In August 2010 my Mother passed away at the age of 82. Up to that point she had been one of the mainstays of my life, and I had the unenviable task of giving the doctors the go-ahead to turn off her ventilator.

    In 2011, when my two boys had just reached three years of age, the doctors said that a swallowing problem that I'd had for a while was in fact Barrett's Oesophagus. This diagnosis was very shortly changed to Oesophageal Cancer. I was told that if it was left I would probably last around two years, but that a course of chemotherapy, followed by surgery to remove the area that contained the cancer, would vastly improve that number.

    At the time I was a director of a small company; a job that I really enjoyed, and one that provided well for myself and family. The company had a number of problems brought about by the recession, and the timing of my illness couldn't have been worse. I managed to work through the chemotherapy, though it did get a little difficult when my hands and feet swelled up, and the skin started falling off. I later found out that the chemotherapy had no effect on the cancer.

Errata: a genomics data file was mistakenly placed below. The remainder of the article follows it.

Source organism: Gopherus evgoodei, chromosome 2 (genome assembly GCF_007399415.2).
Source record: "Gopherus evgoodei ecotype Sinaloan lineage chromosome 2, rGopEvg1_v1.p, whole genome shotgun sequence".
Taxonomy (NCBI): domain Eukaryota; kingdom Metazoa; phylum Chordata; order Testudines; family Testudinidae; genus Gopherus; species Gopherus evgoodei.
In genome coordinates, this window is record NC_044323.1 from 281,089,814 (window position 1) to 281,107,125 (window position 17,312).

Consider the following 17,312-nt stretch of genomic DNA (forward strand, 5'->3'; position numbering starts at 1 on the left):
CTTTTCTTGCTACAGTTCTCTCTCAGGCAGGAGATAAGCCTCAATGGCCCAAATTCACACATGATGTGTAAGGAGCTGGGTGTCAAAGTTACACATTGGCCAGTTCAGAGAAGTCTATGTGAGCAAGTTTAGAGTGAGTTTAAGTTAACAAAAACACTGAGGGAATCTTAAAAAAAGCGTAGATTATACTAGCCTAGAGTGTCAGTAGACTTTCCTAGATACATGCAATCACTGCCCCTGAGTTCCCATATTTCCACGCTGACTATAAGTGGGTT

In May 2012 I went into hospital for what was described as a long, but hopefully simple operation to remove part of my oesophagus, and an equally small part of my stomach. From what I can remember when I woke up, everyone appeared to be fairly happy with the surgery. Later that day though I was told that there had been a leak, and that the remains of both my stomach and oesophagus had become infected. It was described to me that I needed to have both completely removed, or within a short space of time I would be exiting the hospital dead. As I was on quite a bit of morphine at the time, I was quite happy to give my permission for the surgeon to do whatever he needed to do. I didn't know it until later, but the surgeon also rang my wife that night, around 10.30 pm, in order to get her permission to operate before I got too ill.